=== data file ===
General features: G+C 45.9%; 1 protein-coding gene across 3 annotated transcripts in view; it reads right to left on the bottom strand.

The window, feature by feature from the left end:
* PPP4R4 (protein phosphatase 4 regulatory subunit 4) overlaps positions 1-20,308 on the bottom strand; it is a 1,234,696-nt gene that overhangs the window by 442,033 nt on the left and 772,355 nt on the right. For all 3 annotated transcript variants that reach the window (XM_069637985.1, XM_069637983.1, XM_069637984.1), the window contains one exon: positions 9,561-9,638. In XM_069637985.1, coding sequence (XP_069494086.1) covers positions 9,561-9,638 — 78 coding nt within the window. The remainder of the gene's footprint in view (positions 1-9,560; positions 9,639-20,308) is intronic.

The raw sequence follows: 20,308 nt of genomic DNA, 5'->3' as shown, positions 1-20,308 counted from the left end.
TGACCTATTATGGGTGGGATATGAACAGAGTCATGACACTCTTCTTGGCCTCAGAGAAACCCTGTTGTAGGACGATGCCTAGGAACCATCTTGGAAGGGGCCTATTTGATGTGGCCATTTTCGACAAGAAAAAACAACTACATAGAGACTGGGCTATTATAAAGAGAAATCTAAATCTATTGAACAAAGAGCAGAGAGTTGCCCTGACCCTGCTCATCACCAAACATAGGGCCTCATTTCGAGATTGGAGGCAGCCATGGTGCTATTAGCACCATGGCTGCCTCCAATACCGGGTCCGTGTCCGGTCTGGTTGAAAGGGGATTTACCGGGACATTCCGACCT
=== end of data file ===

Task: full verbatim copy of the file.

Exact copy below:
General features: G+C 45.9%; 1 protein-coding gene across 3 annotated transcripts in view; it reads right to left on the bottom strand.

The window, feature by feature from the left end:
* PPP4R4 (protein phosphatase 4 regulatory subunit 4) overlaps positions 1-20,308 on the bottom strand; it is a 1,234,696-nt gene that overhangs the window by 442,033 nt on the left and 772,355 nt on the right. For all 3 annotated transcript variants that reach the window (XM_069637985.1, XM_069637983.1, XM_069637984.1), the window contains one exon: positions 9,561-9,638. In XM_069637985.1, coding sequence (XP_069494086.1) covers positions 9,561-9,638 — 78 coding nt within the window. The remainder of the gene's footprint in view (positions 1-9,560; positions 9,639-20,308) is intronic.

The raw sequence follows: 20,308 nt of genomic DNA, 5'->3' as shown, positions 1-20,308 counted from the left end.
TGACCTATTATGGGTGGGATATGAACAGAGTCATGACACTCTTCTTGGCCTCAGAGAAACCCTGTTGTAGGACGATGCCTAGGAACCATCTTGGAAGGGGCCTATTTGATGTGGCCATTTTCGACAAGAAAAAACAACTACATAGAGACTGGGCTATTATAAAGAGAAATCTAAATCTATTGAACAAAGAGCAGAGAGTTGCCCTGACCCTGCTCATCACCAAACATAGGGCCTCATTTCGAGATTGGAGGCAGCCATGGTGCTATTAGCACCATGGCTGCCTCCAATACCGGGTCCGTGTCCGGTCTGGTTGAAAGGGGATTTACCGGGACATTCCGACCT